Merck’s Vioxx scandal widens: Drug maker knew Vioxx was deadly for years before risk was made public | WHAT REALLY HAPPENED


Merck’s Vioxx scandal widens: Drug maker knew Vioxx was deadly for years before risk was made public

The Vioxx scandal widened this week as new research published in the Archives of Internal Medicine reveals that Vioxx maker Merck held data for three years that proved Vioxx caused an alarming increase in the risk of heart attacks and strokes. And yet Merck chose not to release that data. In fact, it took three more years of patients dying from heart attacks before Vioxx was pulled off the market, and even then, Merck insisted the drug was not dangerous.

This new study was based on a meta-analysis of several unpublished studies that Merck obviously didn’t want to see published in medical journals. Drug companies routinely engage in this subterfuge: They cherry-pick which studies they want published while burying the rest. They also choose which studies to forward to the FDA, all while claiming the whole charade is based on “evidence-based medicine.”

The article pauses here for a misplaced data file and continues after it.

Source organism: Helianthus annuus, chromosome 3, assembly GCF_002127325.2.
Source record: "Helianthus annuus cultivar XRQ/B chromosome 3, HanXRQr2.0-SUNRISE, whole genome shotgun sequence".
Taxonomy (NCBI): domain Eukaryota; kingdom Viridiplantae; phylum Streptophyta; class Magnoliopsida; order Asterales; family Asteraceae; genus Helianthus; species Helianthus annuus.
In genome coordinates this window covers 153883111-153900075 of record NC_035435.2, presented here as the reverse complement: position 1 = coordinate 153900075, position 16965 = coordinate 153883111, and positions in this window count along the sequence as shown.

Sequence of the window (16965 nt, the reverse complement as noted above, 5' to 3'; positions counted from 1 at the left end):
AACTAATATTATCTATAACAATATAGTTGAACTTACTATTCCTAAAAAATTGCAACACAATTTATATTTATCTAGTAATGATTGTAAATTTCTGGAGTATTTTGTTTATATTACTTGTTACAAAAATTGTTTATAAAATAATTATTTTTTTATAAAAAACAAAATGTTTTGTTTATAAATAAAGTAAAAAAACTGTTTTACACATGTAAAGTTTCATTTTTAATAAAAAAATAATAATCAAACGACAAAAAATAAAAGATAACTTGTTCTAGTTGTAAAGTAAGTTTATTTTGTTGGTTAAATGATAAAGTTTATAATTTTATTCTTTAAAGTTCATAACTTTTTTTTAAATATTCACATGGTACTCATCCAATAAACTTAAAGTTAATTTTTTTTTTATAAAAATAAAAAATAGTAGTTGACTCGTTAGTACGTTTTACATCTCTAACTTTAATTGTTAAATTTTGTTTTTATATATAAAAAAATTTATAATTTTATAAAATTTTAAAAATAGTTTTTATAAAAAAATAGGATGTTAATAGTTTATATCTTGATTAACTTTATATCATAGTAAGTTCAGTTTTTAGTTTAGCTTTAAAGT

Webmaster's Commentary: 

Drug companies which engage in this kind of "research" which leads to potentially dangerous, life-threatening outcomes, should be sued out of existence.

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